Food relief is a response for those in acute need but is also used to meet the needs of families facing chronic food insecurity. Food and food-based solutions should be client-focused, dignified, nutritious, sustainable and equitable. In the longer term, services and practitioners can also focus on actions that aim to prevent food insecurity, such as assisting clients with employment, debt management and stable housing.

Further reading and related resources

  • Understanding food insecurity in Australia 
    This CFCA practice paper and its companion practice guide, Identifying and Responding to Food Insecurity in Australia, describe the prevalence, experience and impact of food insecurity in Australia, identifying the populations most at risk and exploring various responses.
  • WA Food Relief framework 
    Led by the Western Australian Council of Social Service in collaboration with multiple community sector stakeholders this framework provides a structure to support improvements to the service system to better respond to need and secure the basic right for every person in Western Australia to be food secure.
  • SA Food Relief Charter and Nutrition Guidelines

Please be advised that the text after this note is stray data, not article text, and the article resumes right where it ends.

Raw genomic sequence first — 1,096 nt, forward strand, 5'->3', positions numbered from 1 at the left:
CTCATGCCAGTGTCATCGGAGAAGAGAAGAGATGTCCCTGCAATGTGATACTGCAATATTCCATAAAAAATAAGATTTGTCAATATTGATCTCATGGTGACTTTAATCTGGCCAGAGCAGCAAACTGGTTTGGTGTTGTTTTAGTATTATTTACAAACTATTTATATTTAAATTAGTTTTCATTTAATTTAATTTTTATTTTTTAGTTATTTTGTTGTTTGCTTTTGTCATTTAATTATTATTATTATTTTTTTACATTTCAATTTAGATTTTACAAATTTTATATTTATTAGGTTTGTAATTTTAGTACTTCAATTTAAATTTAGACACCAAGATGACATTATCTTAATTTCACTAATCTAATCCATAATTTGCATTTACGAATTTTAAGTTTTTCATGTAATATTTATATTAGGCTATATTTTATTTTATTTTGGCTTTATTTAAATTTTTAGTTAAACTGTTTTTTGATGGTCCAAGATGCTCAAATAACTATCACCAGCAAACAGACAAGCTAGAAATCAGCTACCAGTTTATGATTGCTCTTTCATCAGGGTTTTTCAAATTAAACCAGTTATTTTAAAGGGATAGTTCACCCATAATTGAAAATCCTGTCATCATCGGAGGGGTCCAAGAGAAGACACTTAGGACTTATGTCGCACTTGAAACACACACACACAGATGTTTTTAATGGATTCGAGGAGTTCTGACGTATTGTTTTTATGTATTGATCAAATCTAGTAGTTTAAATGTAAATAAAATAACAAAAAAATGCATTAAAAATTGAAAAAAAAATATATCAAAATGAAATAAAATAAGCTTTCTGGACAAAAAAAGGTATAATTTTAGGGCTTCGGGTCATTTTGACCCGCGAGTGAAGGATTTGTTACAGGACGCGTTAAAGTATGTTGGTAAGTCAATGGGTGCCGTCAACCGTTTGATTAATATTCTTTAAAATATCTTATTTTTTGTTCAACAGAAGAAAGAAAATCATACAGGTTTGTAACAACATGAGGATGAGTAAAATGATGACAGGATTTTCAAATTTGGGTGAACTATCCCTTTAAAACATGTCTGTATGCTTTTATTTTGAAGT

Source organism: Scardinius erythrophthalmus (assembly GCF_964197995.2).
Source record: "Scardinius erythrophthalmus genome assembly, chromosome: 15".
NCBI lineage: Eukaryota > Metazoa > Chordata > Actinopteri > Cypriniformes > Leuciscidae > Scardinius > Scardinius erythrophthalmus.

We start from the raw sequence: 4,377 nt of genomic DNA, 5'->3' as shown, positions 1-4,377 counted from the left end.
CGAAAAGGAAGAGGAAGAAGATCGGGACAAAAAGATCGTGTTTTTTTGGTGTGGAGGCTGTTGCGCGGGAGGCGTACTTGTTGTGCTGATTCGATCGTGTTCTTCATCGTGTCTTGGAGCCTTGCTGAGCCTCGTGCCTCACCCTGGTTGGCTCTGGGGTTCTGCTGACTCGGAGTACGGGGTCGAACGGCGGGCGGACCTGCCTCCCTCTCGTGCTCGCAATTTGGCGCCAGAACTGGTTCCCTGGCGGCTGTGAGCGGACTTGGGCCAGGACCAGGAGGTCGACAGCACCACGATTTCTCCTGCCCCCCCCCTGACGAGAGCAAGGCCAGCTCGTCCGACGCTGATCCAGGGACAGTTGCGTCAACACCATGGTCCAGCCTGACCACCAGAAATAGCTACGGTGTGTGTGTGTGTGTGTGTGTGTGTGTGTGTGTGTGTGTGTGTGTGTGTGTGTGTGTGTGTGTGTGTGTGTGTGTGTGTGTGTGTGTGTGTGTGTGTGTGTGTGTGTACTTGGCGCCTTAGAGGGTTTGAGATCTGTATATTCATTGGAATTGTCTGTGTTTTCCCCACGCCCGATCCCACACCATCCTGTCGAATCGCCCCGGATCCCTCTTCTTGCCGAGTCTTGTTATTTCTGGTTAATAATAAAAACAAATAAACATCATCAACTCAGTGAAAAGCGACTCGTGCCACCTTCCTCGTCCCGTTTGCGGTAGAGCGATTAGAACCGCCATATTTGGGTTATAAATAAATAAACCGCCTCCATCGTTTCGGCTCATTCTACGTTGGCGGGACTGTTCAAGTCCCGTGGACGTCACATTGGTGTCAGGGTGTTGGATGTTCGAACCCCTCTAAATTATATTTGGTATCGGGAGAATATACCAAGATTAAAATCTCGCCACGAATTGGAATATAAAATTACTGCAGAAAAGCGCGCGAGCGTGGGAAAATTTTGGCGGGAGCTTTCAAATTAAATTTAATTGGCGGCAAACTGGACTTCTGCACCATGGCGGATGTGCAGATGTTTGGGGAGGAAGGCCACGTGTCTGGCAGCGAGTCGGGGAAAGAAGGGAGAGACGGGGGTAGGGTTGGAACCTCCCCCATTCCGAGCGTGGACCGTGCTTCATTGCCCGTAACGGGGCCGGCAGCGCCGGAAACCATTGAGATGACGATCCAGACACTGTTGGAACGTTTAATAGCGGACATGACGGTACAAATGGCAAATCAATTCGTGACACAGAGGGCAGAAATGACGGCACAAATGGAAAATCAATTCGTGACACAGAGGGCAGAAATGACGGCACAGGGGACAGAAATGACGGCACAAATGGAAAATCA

These guidelines recognise the challenges that the South Australian food relief sector faces, including sourcing enough food to meet demand and, particularly, sourcing enough healthy options. In response the South Australian Food Relief Charter (the Charter) and the Nutrition Guidelines for the Food Relief Sector in South Australia (the Nutrition Guidelines) have been developed to improve the availability of a nutritious food supply to food relief recipients.
  • Nourish Scotland Dignity in Practice 
    Nourish Scotland and the Poverty Truth Commission in collaboration with people with lived experience of food insecurity, staff and volunteers involved in community food initiatives and wider stakeholders explore what dignity means in practice and service provision. This report outlines four core tenants for practice: (1) Involve people with direct experience in decision making; (2) Recognise the social value of food; (3) Provide opportunities to contribute; (4) Leave people with the power to choose.